Is There an Edge to Evolution? Part 6: The Cathedral of Life

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December 4, 2010 Tags: Design

Today's entry was written by David Ussery and Darrel Falk. You can read more about what we believe here.

Is There an Edge to Evolution? Part 6: The Cathedral of Life

An Evaluation of Behe’s Edge of Evolution, Chapter 9 – The Cathedral and The Spandrels

This series of posts has been going through Michael Behe’s book, The Edge of Evolution, chapter by chapter. This penultimate chapter focuses on the findings of one of the most fascinating new topics in biology today, evolutionary developmental biology (evo-devo). In essence this is a field that couples two sub-disciplines, evolutionary biology and developmental biology using the tools of molecular biology. Chapter 9 is moving on to "higher levels of biological organization", and Behe readily admits that things are now a bit less well-defined, and "the arguments in this chapter will necessarily be more tentative and speculative than for previous chapters" because now the subject will be dealing with more complicated things - plants and animals, and "much less is known about what it takes to build an animal than to build a protein machine" (pages 172-173).

As often happens in science when one examines a phenomenon through a different window, many new and often surprising insights come into view. In 1940, for example, few people studying genetics imagined that DNA would be the genetic material; most everyone thought it would be proteins. However, soon afterwards the tools of microbiology began to reshape how biologists viewed the genetic material, and that in turn opened the window for Watson and Crick to see the gene’s true molecular nature. With that, the now-famous double helix came into view for the first time.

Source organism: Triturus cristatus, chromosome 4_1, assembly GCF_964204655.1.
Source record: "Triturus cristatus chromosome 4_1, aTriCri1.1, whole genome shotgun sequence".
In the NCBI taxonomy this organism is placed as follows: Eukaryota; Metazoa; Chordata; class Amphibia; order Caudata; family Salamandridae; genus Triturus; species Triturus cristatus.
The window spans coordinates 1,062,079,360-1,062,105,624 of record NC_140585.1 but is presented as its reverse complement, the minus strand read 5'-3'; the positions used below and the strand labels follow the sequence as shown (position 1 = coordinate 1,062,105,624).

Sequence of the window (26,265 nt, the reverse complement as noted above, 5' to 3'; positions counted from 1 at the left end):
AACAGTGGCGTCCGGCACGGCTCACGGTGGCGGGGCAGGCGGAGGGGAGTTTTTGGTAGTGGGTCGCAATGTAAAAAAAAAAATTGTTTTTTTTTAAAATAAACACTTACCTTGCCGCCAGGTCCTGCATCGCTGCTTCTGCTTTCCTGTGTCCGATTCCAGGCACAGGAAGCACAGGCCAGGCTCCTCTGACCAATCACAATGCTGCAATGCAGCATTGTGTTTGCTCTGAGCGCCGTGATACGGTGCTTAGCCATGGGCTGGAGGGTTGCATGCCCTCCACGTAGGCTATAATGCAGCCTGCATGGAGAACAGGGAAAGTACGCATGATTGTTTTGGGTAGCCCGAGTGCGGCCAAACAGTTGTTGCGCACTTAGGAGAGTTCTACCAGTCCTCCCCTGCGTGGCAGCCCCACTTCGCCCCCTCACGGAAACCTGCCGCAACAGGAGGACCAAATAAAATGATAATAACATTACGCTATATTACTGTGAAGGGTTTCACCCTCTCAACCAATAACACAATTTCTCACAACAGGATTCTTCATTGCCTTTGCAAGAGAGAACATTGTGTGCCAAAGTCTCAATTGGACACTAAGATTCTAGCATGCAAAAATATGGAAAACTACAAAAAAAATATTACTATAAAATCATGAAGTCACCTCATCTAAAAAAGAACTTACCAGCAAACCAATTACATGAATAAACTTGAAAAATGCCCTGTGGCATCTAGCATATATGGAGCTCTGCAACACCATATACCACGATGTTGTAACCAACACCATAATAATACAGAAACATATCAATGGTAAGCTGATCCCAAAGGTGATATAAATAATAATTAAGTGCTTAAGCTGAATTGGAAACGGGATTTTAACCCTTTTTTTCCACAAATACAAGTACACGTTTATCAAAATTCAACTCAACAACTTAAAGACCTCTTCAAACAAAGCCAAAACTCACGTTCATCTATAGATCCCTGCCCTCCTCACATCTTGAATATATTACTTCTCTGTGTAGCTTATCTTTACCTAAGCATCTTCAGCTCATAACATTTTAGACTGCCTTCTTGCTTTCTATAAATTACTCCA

Examining the surprises that appear when one looks at a phenomenon from a new vantage point is what makes science so engaging. Scientists love surprises. In this chapter, Behe focuses on one of the most exciting scientific discoveries of the past thirty years, and implies that because evolutionary biologists were surprised, that evolutionary theory had reached the edge of its scientific limits. Let’s examine the basis of the surprise and then explore whether Behe is justified in concluding that the scientific surprises discussed in Chapter Nine correspond to a cliff-edge. Is Behe correct in concluding that going beyond that edge, one enters into territory that can only be explored by inserting a [supernatural] Intelligent Designer into the scientific “equations?” Is Behe’s edge simply a window of opportunity to see where mainstream biological tools will take us, or is it a blank wall? Behe believes it is a blank wall. Why?